Keeping these few tips in mind, you can have a truly successful online event to accompany and broaden the audience for your in-person event!
Have any questions? Send me an email at email@example.com and I’ll be happy to help out!
Many people approach a webcast or virtual conference session as an opportunity to sell. This ends up driving the content for the session, and it drives the focus and presentation style as well.
While it’s certainly possible to present a “pre-sales” type presentation with information about your product or service in hopes of driving the sale, you might want to consider a different approach, particularly if you don’t have a captive audience. A “captive audience” is one that can’t leave, that must watch your presentation. This might be the case if you’re presenting sales training or other required materials.
But, if you’re talking with potential customers, or trying to woo customers into upgrades and enhanced service offerings, presenting a sales pitch or making sure you cover your marketing bullet points might be the last thing you really want to present. You’ll probably find that this causes people to click away, to stop listening and to become disengaged with your message, brand and presentation.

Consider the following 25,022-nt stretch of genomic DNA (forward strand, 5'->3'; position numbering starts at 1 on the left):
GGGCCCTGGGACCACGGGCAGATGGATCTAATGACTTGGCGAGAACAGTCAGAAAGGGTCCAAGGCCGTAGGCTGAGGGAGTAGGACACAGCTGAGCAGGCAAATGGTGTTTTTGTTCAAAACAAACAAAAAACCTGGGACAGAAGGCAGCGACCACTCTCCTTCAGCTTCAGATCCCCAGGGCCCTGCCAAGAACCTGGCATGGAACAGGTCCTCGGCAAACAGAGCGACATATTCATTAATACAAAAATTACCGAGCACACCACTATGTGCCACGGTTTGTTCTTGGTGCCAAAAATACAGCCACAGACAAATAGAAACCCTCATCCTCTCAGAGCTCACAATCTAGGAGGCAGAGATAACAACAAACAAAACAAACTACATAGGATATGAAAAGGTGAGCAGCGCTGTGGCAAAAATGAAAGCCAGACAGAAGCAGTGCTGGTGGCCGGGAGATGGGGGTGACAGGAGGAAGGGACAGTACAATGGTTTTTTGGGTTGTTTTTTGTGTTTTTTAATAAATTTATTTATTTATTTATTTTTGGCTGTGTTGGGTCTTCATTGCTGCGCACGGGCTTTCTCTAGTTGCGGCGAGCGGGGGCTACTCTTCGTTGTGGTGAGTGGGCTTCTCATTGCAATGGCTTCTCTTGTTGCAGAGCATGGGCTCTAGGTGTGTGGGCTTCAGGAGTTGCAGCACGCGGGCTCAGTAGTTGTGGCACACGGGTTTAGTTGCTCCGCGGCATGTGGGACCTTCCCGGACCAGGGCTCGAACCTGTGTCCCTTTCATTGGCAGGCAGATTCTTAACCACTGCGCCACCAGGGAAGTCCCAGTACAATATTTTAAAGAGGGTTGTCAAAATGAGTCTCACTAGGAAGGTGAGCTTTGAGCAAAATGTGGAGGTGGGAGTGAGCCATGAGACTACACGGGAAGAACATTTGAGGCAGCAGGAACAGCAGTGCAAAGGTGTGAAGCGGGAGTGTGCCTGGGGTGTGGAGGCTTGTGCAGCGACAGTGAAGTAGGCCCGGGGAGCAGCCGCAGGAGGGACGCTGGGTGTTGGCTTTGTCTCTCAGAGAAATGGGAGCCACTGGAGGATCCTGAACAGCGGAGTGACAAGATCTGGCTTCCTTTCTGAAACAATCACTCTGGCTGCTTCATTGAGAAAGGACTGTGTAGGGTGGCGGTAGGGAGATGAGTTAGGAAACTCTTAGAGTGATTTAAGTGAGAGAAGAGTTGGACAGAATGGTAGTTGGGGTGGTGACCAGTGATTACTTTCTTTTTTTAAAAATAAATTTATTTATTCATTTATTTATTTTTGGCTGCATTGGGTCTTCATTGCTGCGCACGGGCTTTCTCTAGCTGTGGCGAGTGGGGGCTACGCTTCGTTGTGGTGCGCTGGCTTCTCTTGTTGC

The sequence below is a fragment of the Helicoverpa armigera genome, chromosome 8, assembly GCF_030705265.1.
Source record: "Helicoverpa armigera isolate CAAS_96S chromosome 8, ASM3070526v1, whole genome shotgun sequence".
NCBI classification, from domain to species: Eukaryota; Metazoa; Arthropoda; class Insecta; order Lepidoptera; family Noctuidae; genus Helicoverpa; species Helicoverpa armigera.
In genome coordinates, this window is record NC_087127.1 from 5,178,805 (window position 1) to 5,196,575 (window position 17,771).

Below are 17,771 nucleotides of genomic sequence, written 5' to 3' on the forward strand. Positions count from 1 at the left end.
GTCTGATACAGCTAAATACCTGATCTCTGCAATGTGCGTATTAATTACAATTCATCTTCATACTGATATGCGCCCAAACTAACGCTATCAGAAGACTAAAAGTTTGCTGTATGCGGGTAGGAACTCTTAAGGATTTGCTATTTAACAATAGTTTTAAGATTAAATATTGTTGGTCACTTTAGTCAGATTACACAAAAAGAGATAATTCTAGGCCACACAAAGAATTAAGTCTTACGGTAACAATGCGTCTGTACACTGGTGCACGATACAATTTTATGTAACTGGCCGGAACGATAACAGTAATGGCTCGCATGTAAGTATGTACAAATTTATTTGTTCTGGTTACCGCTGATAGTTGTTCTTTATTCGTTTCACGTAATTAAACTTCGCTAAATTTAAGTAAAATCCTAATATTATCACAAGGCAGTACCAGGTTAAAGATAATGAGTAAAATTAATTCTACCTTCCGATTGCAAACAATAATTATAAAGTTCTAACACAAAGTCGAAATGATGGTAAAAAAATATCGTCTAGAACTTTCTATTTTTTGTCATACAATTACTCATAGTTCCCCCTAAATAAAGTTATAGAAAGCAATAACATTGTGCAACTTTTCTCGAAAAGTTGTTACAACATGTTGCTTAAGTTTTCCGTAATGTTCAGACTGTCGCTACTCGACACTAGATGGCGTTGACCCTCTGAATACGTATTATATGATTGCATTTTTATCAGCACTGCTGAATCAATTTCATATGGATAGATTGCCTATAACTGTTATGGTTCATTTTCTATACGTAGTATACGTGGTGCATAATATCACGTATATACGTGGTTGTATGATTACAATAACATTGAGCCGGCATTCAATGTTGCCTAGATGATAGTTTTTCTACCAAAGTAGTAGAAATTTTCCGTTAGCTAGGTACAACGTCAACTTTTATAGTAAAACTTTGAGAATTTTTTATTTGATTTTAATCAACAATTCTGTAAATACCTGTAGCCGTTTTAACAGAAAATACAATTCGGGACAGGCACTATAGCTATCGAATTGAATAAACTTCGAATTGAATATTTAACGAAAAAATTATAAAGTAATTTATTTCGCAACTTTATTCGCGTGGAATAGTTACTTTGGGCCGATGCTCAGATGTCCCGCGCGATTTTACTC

It’s just too easy to click away, or become distracted with email or have a thousand other things that get in the way of the attendee’s attention. An online presentation is, by necessity, a different animal from an in-person presentation. You need to turn on the expertise, the creativity and answer the “what can you do for me” question that all of the attendees are struggling with in their own minds.
To do this, consider providing information. REAL information – lessons learned, best practices, etc. These are the things a viewer can watch, learn from, and apply to their own world. Talk about things you’ve run into. Talk about customers and situations that have come up that show you have both a sense of humor and a problem-solving approach.
When you provide real-world information and experience, and you provide take-away, actionable information, the viewer will appreciate it. You’ll be seen as the expert, the one to go to for more information, more services. With an online presentation, it’s much more like a conversation with a viewer than a presentation AT a viewer.
Here are some quick ideas to get you started:
Provide a quick 5 or 10 tip best practices sheet they can download.
Provide an idea sheet that gives unique ideas that can spur other ideas the viewer can use to be successful.
Provide a “common pitfalls, and how to avoid them” sheet